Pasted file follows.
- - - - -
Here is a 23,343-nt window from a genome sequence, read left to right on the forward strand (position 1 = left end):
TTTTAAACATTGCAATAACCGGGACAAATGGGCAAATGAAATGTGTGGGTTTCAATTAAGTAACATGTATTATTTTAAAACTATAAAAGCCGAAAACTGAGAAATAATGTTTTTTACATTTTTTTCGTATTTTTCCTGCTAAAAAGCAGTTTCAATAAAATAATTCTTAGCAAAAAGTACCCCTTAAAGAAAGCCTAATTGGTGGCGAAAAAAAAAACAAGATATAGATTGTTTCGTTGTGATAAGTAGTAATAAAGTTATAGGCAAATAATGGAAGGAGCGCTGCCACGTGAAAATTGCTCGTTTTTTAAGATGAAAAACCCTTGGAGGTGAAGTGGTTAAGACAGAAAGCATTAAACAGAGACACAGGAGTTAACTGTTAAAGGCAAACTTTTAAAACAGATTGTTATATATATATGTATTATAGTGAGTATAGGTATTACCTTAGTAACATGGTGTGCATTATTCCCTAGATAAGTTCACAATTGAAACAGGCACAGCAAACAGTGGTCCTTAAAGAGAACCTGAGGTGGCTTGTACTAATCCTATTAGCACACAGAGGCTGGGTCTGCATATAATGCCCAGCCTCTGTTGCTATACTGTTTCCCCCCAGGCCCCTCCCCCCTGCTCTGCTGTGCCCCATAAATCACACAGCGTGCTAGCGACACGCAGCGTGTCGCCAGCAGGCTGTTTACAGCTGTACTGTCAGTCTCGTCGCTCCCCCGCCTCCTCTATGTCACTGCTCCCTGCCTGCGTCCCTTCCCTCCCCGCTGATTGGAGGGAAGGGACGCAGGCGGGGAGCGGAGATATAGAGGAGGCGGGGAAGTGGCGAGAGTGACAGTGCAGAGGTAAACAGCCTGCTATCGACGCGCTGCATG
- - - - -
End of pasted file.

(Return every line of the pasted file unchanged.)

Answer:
Here is a 23,343-nt window from a genome sequence, read left to right on the forward strand (position 1 = left end):
TTTTAAACATTGCAATAACCGGGACAAATGGGCAAATGAAATGTGTGGGTTTCAATTAAGTAACATGTATTATTTTAAAACTATAAAAGCCGAAAACTGAGAAATAATGTTTTTTACATTTTTTTCGTATTTTTCCTGCTAAAAAGCAGTTTCAATAAAATAATTCTTAGCAAAAAGTACCCCTTAAAGAAAGCCTAATTGGTGGCGAAAAAAAAAACAAGATATAGATTGTTTCGTTGTGATAAGTAGTAATAAAGTTATAGGCAAATAATGGAAGGAGCGCTGCCACGTGAAAATTGCTCGTTTTTTAAGATGAAAAACCCTTGGAGGTGAAGTGGTTAAGACAGAAAGCATTAAACAGAGACACAGGAGTTAACTGTTAAAGGCAAACTTTTAAAACAGATTGTTATATATATATGTATTATAGTGAGTATAGGTATTACCTTAGTAACATGGTGTGCATTATTCCCTAGATAAGTTCACAATTGAAACAGGCACAGCAAACAGTGGTCCTTAAAGAGAACCTGAGGTGGCTTGTACTAATCCTATTAGCACACAGAGGCTGGGTCTGCATATAATGCCCAGCCTCTGTTGCTATACTGTTTCCCCCCAGGCCCCTCCCCCCTGCTCTGCTGTGCCCCATAAATCACACAGCGTGCTAGCGACACGCAGCGTGTCGCCAGCAGGCTGTTTACAGCTGTACTGTCAGTCTCGTCGCTCCCCCGCCTCCTCTATGTCACTGCTCCCTGCCTGCGTCCCTTCCCTCCCCGCTGATTGGAGGGAAGGGACGCAGGCGGGGAGCGGAGATATAGAGGAGGCGGGGAAGTGGCGAGAGTGACAGTGCAGAGGTAAACAGCCTGCTATCGACGCGCTGCATG